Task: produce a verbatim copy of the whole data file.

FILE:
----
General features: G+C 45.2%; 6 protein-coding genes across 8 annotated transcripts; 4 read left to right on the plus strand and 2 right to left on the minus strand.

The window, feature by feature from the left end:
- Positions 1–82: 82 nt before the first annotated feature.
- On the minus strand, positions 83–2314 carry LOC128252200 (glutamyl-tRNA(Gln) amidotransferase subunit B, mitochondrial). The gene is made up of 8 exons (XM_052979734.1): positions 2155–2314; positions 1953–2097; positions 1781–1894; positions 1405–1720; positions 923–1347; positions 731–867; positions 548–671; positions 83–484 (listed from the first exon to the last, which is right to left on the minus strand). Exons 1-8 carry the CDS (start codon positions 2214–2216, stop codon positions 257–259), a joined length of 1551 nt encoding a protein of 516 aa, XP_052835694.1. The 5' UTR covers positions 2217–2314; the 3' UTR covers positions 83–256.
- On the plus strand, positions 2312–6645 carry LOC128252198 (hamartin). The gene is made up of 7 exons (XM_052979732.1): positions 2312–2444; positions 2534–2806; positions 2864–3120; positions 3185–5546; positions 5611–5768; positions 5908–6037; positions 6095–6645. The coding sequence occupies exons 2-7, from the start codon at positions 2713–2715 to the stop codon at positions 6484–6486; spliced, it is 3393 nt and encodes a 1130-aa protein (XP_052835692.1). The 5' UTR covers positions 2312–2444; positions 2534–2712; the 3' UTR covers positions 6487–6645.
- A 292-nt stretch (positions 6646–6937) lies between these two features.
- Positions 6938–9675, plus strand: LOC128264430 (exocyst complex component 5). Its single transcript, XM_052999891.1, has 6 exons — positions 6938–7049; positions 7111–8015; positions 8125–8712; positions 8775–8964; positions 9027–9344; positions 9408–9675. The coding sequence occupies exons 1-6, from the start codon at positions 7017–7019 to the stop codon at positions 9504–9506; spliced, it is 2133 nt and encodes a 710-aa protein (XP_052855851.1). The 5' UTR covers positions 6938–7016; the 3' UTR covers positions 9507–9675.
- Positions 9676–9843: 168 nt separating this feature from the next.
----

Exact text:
General features: G+C 45.2%; 6 protein-coding genes across 8 annotated transcripts; 4 read left to right on the plus strand and 2 right to left on the minus strand.

The window, feature by feature from the left end:
- Positions 1–82: 82 nt before the first annotated feature.
- On the minus strand, positions 83–2314 carry LOC128252200 (glutamyl-tRNA(Gln) amidotransferase subunit B, mitochondrial). The gene is made up of 8 exons (XM_052979734.1): positions 2155–2314; positions 1953–2097; positions 1781–1894; positions 1405–1720; positions 923–1347; positions 731–867; positions 548–671; positions 83–484 (listed from the first exon to the last, which is right to left on the minus strand). Exons 1-8 carry the CDS (start codon positions 2214–2216, stop codon positions 257–259), a joined length of 1551 nt encoding a protein of 516 aa, XP_052835694.1. The 5' UTR covers positions 2217–2314; the 3' UTR covers positions 83–256.
- On the plus strand, positions 2312–6645 carry LOC128252198 (hamartin). The gene is made up of 7 exons (XM_052979732.1): positions 2312–2444; positions 2534–2806; positions 2864–3120; positions 3185–5546; positions 5611–5768; positions 5908–6037; positions 6095–6645. The coding sequence occupies exons 2-7, from the start codon at positions 2713–2715 to the stop codon at positions 6484–6486; spliced, it is 3393 nt and encodes a 1130-aa protein (XP_052835692.1). The 5' UTR covers positions 2312–2444; positions 2534–2712; the 3' UTR covers positions 6487–6645.
- A 292-nt stretch (positions 6646–6937) lies between these two features.
- Positions 6938–9675, plus strand: LOC128264430 (exocyst complex component 5). Its single transcript, XM_052999891.1, has 6 exons — positions 6938–7049; positions 7111–8015; positions 8125–8712; positions 8775–8964; positions 9027–9344; positions 9408–9675. The coding sequence occupies exons 1-6, from the start codon at positions 7017–7019 to the stop codon at positions 9504–9506; spliced, it is 2133 nt and encodes a 710-aa protein (XP_052855851.1). The 5' UTR covers positions 6938–7016; the 3' UTR covers positions 9507–9675.
- Positions 9676–9843: 168 nt separating this feature from the next.